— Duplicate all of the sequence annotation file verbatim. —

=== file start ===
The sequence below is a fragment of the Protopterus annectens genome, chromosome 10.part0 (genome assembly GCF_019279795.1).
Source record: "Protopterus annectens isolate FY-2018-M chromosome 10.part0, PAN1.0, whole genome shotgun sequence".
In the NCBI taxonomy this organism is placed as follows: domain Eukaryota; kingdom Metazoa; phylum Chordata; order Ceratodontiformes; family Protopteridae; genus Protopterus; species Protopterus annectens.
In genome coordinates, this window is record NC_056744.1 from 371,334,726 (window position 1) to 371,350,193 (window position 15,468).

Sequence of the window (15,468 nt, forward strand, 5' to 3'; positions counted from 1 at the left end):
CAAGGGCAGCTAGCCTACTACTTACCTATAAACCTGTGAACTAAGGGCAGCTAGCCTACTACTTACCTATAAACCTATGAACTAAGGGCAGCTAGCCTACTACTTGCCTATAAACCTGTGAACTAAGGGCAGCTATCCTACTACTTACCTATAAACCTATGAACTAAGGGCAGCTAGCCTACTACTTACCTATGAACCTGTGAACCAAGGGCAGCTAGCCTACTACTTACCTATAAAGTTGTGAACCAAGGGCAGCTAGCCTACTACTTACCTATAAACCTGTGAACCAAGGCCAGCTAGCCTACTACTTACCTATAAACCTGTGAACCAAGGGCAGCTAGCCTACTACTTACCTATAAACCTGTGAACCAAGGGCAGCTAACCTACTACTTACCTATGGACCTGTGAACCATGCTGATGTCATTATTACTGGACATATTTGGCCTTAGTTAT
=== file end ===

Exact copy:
The sequence below is a fragment of the Protopterus annectens genome, chromosome 10.part0 (genome assembly GCF_019279795.1).
Source record: "Protopterus annectens isolate FY-2018-M chromosome 10.part0, PAN1.0, whole genome shotgun sequence".
In the NCBI taxonomy this organism is placed as follows: domain Eukaryota; kingdom Metazoa; phylum Chordata; order Ceratodontiformes; family Protopteridae; genus Protopterus; species Protopterus annectens.
In genome coordinates, this window is record NC_056744.1 from 371,334,726 (window position 1) to 371,350,193 (window position 15,468).

Sequence of the window (15,468 nt, forward strand, 5' to 3'; positions counted from 1 at the left end):
CAAGGGCAGCTAGCCTACTACTTACCTATAAACCTGTGAACTAAGGGCAGCTAGCCTACTACTTACCTATAAACCTATGAACTAAGGGCAGCTAGCCTACTACTTGCCTATAAACCTGTGAACTAAGGGCAGCTATCCTACTACTTACCTATAAACCTATGAACTAAGGGCAGCTAGCCTACTACTTACCTATGAACCTGTGAACCAAGGGCAGCTAGCCTACTACTTACCTATAAAGTTGTGAACCAAGGGCAGCTAGCCTACTACTTACCTATAAACCTGTGAACCAAGGCCAGCTAGCCTACTACTTACCTATAAACCTGTGAACCAAGGGCAGCTAGCCTACTACTTACCTATAAACCTGTGAACCAAGGGCAGCTAACCTACTACTTACCTATGGACCTGTGAACCATGCTGATGTCATTATTACTGGACATATTTGGCCTTAGTTAT